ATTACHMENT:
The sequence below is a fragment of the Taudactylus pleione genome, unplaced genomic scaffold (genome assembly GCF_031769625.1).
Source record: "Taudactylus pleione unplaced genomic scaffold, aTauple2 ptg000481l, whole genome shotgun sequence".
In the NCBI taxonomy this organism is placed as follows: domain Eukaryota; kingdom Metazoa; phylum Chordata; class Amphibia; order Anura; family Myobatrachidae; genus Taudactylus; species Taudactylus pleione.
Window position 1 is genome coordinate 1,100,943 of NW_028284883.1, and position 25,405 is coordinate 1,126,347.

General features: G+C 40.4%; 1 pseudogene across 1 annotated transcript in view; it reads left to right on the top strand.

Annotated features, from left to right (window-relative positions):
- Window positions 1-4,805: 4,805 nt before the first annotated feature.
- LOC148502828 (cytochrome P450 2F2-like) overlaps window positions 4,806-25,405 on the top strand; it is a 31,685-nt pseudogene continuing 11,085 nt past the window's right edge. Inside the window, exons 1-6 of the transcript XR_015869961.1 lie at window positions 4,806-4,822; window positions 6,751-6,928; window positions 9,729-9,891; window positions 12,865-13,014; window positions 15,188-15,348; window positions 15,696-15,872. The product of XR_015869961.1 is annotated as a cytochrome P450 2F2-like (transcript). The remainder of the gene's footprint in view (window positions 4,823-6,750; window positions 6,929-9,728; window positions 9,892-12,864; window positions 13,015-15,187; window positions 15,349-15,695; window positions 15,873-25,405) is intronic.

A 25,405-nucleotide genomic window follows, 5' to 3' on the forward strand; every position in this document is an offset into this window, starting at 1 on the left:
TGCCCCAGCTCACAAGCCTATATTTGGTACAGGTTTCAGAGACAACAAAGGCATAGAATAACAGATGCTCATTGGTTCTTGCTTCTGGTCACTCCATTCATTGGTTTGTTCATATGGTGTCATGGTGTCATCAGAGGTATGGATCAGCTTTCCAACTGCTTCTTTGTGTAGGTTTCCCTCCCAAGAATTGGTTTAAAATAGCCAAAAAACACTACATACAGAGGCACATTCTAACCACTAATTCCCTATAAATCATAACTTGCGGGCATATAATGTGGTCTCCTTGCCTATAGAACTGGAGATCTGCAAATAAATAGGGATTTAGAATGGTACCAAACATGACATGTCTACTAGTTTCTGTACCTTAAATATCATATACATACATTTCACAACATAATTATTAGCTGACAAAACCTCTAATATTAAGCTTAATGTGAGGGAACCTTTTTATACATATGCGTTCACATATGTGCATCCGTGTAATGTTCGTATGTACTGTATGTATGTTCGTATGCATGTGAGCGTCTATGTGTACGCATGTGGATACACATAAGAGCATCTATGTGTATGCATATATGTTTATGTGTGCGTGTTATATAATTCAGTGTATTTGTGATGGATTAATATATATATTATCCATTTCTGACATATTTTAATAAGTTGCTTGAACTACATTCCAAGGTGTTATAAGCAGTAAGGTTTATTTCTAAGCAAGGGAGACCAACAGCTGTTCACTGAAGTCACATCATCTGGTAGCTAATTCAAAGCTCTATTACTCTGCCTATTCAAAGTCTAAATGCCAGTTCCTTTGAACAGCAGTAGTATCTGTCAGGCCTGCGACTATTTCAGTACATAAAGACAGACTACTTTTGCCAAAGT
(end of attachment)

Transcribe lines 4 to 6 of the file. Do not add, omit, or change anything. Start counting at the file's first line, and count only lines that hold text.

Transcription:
Window position 1 is genome coordinate 1,100,943 of NW_028284883.1, and position 25,405 is coordinate 1,126,347.

General features: G+C 40.4%; 1 pseudogene across 1 annotated transcript in view; it reads left to right on the top strand.

Annotated features, from left to right (window-relative positions):